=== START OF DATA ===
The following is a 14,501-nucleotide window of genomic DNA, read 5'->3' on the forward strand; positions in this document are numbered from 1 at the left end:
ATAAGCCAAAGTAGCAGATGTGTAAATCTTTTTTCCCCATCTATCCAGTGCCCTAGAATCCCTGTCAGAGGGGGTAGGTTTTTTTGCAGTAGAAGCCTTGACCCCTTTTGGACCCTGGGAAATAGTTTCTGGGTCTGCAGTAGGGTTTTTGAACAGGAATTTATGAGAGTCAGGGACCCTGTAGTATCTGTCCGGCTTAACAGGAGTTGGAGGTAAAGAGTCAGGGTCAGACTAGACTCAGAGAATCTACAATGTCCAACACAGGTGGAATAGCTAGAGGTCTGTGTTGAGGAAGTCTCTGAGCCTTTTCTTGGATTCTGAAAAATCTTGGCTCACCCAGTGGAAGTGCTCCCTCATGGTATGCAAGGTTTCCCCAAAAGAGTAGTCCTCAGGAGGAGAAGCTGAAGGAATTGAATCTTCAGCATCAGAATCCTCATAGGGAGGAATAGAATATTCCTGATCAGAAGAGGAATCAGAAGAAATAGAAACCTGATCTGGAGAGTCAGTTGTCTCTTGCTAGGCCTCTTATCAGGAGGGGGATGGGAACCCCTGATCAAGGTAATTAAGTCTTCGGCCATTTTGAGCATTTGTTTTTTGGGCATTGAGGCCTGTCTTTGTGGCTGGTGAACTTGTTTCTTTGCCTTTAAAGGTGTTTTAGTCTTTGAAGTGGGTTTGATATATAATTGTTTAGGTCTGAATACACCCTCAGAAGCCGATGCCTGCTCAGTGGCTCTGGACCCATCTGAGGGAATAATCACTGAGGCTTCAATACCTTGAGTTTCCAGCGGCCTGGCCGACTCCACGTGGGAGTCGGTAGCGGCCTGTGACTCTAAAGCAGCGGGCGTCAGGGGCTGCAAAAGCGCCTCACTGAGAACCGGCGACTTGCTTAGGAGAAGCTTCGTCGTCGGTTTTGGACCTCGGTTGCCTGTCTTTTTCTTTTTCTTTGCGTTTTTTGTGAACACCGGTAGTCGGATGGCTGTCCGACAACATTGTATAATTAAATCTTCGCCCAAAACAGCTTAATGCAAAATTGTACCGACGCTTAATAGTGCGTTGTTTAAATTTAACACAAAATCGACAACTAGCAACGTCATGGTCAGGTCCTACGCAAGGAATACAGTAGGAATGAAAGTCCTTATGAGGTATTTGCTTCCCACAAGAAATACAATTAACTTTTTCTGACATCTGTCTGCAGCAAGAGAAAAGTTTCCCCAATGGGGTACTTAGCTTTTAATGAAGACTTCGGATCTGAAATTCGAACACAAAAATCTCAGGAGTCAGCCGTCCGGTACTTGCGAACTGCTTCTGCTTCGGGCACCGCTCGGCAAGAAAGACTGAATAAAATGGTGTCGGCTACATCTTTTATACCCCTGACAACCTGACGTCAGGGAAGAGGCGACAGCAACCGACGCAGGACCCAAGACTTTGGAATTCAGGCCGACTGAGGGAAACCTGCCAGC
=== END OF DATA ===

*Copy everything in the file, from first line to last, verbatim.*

The following is a 14,501-nucleotide window of genomic DNA, read 5'->3' on the forward strand; positions in this document are numbered from 1 at the left end:
ATAAGCCAAAGTAGCAGATGTGTAAATCTTTTTTCCCCATCTATCCAGTGCCCTAGAATCCCTGTCAGAGGGGGTAGGTTTTTTTGCAGTAGAAGCCTTGACCCCTTTTGGACCCTGGGAAATAGTTTCTGGGTCTGCAGTAGGGTTTTTGAACAGGAATTTATGAGAGTCAGGGACCCTGTAGTATCTGTCCGGCTTAACAGGAGTTGGAGGTAAAGAGTCAGGGTCAGACTAGACTCAGAGAATCTACAATGTCCAACACAGGTGGAATAGCTAGAGGTCTGTGTTGAGGAAGTCTCTGAGCCTTTTCTTGGATTCTGAAAAATCTTGGCTCACCCAGTGGAAGTGCTCCCTCATGGTATGCAAGGTTTCCCCAAAAGAGTAGTCCTCAGGAGGAGAAGCTGAAGGAATTGAATCTTCAGCATCAGAATCCTCATAGGGAGGAATAGAATATTCCTGATCAGAAGAGGAATCAGAAGAAATAGAAACCTGATCTGGAGAGTCAGTTGTCTCTTGCTAGGCCTCTTATCAGGAGGGGGATGGGAACCCCTGATCAAGGTAATTAAGTCTTCGGCCATTTTGAGCATTTGTTTTTTGGGCATTGAGGCCTGTCTTTGTGGCTGGTGAACTTGTTTCTTTGCCTTTAAAGGTGTTTTAGTCTTTGAAGTGGGTTTGATATATAATTGTTTAGGTCTGAATACACCCTCAGAAGCCGATGCCTGCTCAGTGGCTCTGGACCCATCTGAGGGAATAATCACTGAGGCTTCAATACCTTGAGTTTCCAGCGGCCTGGCCGACTCCACGTGGGAGTCGGTAGCGGCCTGTGACTCTAAAGCAGCGGGCGTCAGGGGCTGCAAAAGCGCCTCACTGAGAACCGGCGACTTGCTTAGGAGAAGCTTCGTCGTCGGTTTTGGACCTCGGTTGCCTGTCTTTTTCTTTTTCTTTGCGTTTTTTGTGAACACCGGTAGTCGGATGGCTGTCCGACAACATTGTATAATTAAATCTTCGCCCAAAACAGCTTAATGCAAAATTGTACCGACGCTTAATAGTGCGTTGTTTAAATTTAACACAAAATCGACAACTAGCAACGTCATGGTCAGGTCCTACGCAAGGAATACAGTAGGAATGAAAGTCCTTATGAGGTATTTGCTTCCCACAAGAAATACAATTAACTTTTTCTGACATCTGTCTGCAGCAAGAGAAAAGTTTCCCCAATGGGGTACTTAGCTTTTAATGAAGACTTCGGATCTGAAATTCGAACACAAAAATCTCAGGAGTCAGCCGTCCGGTACTTGCGAACTGCTTCTGCTTCGGGCACCGCTCGGCAAGAAAGACTGAATAAAATGGTGTCGGCTACATCTTTTATACCCCTGACAACCTGACGTCAGGGAAGAGGCGACAGCAACCGACGCAGGACCCAAGACTTTGGAATTCAGGCCGACTGAGGGAAACCTGCCAGC